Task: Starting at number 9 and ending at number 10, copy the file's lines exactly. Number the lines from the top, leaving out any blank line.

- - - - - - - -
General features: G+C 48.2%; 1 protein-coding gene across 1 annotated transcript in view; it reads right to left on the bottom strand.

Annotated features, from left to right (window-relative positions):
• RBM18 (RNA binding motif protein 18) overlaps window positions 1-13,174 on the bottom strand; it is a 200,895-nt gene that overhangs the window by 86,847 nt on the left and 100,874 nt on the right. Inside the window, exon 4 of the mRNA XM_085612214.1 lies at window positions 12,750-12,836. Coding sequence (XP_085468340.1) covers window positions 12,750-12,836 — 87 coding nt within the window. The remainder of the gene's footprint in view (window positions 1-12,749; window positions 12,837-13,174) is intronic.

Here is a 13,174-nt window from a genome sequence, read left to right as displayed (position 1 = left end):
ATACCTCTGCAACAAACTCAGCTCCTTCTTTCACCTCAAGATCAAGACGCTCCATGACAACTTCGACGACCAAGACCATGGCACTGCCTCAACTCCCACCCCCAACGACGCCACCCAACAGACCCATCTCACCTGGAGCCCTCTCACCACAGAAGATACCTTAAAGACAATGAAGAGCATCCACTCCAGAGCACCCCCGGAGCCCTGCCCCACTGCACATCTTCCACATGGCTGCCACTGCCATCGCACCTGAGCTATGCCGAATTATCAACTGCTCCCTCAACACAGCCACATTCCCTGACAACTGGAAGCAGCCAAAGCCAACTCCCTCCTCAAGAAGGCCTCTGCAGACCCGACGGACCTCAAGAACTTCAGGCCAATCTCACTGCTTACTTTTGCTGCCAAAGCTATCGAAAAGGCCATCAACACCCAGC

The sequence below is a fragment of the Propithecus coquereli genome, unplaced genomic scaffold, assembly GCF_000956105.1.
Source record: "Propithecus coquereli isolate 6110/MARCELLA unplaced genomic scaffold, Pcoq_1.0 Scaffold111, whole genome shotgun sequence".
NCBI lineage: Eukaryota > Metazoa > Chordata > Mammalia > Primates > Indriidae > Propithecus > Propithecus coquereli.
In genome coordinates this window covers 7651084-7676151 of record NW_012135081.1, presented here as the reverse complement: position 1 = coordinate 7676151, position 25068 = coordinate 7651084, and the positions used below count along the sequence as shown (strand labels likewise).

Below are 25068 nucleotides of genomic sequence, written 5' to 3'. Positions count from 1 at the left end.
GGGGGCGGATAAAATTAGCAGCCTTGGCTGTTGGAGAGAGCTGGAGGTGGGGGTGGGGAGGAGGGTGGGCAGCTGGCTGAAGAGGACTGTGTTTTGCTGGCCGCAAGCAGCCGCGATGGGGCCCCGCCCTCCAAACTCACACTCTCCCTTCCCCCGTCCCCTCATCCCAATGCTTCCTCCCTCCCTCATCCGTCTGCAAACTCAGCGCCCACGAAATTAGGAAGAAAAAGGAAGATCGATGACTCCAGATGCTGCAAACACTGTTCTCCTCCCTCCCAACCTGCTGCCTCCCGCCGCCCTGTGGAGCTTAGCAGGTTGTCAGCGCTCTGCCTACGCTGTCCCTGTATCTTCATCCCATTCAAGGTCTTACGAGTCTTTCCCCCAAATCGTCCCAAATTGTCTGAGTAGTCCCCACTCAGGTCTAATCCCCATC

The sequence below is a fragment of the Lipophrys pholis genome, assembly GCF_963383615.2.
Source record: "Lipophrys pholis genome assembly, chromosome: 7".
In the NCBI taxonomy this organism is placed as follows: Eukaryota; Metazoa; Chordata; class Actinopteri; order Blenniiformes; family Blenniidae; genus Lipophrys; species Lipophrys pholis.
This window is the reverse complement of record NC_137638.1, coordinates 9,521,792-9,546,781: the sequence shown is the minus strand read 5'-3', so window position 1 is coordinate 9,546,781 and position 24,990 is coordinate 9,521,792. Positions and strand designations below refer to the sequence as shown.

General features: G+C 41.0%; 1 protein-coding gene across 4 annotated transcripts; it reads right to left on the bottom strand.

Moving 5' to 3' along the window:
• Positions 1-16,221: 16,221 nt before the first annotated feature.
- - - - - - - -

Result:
In genome coordinates this window covers 7651084-7676151 of record NW_012135081.1, presented here as the reverse complement: position 1 = coordinate 7676151, position 25068 = coordinate 7651084, and the positions used below count along the sequence as shown (strand labels likewise).

Below are 25068 nucleotides of genomic sequence, written 5' to 3'. Positions count from 1 at the left end.